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Understanding the Basics of TEI-XML

What is XML?

XML stands for Extensible Markup Language.

It is "extensible" because it is basically a language for writing other languages. 

It is a markup language, like HTML, not a programming language. In other words, it is used to structure and describe data, not to do things. 

It is a platform-independent and human-readable. XML files are flat text files.

It is commonly used to transport or exchange data between systems, including those that may have different internal formats. 

To learn more, see the classic tutorial on XML from W3Schools.

What is TEI-XML?

TEI-XML is an implementation of XML that is designed to describe written texts. It was developed and is maintained by the Text Encoding Initiative, an international consortium of scholars. You can find the full specification for the current standard (P5) on the TEI website. We will be using a subset of the elements available in that standard.

How is TEI-XML structured?

The following explanation draws examples from the TEI standard, but, of course, everything that is said here is true of XML in general, as TEI-XML is an implementation of XML.

Elements

TEI-XML is made up of elements that appear in pairs. The opening element and the closing element are identical, except that the closing element begins with a forward slash mark. For example:

<name>Bob the Builder</name>

Some elements do not contain data, but simple rather mark a spot in the text, so we refer to these as "empty elements." They consist of just the opening element with the forward slash at the end (essentially the opening and closing elements combined into one). For example:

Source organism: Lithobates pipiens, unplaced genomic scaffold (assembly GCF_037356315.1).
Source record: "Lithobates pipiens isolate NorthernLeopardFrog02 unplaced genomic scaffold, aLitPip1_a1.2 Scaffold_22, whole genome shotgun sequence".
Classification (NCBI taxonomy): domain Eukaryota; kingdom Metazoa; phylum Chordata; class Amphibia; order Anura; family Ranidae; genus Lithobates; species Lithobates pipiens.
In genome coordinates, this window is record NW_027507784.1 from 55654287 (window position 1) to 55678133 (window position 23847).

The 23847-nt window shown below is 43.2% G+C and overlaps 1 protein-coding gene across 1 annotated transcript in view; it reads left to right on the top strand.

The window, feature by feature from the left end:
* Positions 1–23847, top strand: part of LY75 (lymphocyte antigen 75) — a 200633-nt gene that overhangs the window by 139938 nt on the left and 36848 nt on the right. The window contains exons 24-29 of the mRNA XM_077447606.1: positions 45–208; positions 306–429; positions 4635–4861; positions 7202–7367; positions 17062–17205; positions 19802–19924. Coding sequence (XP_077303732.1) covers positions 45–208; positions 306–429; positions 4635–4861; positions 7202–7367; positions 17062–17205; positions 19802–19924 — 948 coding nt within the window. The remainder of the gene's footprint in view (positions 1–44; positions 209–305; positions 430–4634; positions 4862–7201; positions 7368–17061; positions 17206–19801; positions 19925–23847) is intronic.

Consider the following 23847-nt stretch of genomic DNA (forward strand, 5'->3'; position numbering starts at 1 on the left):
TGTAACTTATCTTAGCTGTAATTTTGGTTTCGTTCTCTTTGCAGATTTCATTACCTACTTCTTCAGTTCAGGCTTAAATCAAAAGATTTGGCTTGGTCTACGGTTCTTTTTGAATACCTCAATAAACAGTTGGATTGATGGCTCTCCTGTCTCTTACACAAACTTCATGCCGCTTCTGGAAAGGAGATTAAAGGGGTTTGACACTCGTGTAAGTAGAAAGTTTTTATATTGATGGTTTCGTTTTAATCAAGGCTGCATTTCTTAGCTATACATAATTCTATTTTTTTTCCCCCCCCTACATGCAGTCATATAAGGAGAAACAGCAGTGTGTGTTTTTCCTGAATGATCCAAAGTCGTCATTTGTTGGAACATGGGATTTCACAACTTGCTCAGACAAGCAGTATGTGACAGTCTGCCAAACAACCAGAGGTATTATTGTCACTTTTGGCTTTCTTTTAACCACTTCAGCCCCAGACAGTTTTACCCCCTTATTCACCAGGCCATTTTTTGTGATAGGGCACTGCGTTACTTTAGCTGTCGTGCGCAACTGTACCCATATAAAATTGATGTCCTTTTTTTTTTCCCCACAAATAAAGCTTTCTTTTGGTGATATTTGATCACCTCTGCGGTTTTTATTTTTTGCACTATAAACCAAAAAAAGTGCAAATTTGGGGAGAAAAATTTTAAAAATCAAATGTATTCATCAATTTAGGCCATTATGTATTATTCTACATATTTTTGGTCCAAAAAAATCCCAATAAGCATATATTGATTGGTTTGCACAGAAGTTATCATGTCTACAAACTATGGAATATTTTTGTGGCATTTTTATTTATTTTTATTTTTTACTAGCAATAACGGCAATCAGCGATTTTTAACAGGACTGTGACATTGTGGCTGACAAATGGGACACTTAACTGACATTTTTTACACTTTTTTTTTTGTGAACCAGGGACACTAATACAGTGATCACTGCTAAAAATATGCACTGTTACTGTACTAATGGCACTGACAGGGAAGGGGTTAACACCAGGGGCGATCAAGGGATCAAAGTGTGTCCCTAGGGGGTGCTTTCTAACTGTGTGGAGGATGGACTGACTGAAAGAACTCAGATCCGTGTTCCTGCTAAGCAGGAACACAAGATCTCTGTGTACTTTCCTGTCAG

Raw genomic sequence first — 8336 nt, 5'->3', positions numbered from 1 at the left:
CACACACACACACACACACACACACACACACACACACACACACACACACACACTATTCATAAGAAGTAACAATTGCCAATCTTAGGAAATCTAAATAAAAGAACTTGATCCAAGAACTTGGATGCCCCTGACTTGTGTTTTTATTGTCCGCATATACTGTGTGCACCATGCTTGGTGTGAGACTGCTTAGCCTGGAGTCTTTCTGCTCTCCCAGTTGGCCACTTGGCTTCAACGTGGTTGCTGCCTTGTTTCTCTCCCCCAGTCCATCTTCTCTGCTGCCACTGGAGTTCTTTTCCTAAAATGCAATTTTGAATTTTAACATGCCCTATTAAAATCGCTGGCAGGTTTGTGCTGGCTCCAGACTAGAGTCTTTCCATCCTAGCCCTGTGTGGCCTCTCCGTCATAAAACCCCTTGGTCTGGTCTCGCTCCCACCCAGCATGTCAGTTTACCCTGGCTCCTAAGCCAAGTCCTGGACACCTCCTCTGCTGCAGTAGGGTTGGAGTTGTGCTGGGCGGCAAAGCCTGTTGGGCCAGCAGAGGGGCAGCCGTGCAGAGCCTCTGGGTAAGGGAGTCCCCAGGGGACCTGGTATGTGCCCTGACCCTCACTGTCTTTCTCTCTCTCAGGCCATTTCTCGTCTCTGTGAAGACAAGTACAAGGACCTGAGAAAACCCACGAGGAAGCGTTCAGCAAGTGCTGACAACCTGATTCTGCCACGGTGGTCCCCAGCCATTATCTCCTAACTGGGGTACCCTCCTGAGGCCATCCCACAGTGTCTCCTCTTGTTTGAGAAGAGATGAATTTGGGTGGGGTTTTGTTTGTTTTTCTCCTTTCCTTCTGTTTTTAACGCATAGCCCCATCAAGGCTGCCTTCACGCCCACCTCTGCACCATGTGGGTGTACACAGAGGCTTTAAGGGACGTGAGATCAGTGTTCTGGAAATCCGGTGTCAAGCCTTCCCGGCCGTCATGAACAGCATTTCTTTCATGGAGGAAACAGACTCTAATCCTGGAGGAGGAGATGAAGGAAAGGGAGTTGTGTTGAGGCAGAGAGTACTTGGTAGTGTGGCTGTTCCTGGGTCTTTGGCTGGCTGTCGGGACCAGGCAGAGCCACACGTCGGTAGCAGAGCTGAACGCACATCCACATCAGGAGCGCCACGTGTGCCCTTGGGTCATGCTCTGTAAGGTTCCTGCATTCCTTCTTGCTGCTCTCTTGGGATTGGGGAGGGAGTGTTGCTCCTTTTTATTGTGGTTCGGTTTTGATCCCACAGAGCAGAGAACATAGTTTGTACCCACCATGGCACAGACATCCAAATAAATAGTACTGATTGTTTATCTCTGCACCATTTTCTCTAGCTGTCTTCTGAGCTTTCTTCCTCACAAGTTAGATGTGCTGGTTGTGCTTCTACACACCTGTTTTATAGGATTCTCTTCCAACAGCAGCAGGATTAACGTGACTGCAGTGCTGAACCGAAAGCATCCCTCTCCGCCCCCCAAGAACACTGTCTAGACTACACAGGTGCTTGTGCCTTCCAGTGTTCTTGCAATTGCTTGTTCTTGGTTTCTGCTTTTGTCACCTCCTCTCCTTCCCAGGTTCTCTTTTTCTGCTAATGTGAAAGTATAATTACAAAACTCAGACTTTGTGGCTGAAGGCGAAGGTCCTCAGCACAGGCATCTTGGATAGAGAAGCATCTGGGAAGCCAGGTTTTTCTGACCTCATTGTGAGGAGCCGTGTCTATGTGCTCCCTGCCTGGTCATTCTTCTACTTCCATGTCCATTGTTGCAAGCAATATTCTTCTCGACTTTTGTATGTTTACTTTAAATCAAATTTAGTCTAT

<lb/> marks the end of a line of text.

Attributes

Elements can have attributes, which go after the name of the element, and are joined to their values by an equals sign (=). The value of an attribute must appear in double quotation marks. For example:

<pb n="1"/> is the element with which we begin a page, and the value of the attribute n (short for number) indicates that this is page 1.

Comments

We can add comments to an XML file in the following format:

<!-- some text here -->

Such comments are visible when we view the XML file in an XML editor, but do not appear when viewing the XML file in a web browser. In other words, these are internal notes not available to the casual viewer of the file. 

File structure

The high-level element in a TEI-XML file is <TEI>, which contains two main items:

  1. <teiHeader>, the TEI Header, which contains metadata about the file itself and the document being edited, and
  2. <text>, which contains the text itself.

The basic structure of the TEI-XML file, then, is as follows:

<TEI> <!-- opens the TEI file -->

   <teiHeader> <!-- opens the TEI Header -->

   </teiHeader> <!-- closes the TEI Header -->

   <text> <!-- opens the text -->

   </text> <!-- closes the text -->

</TEI> <!-- closes the TEI file -->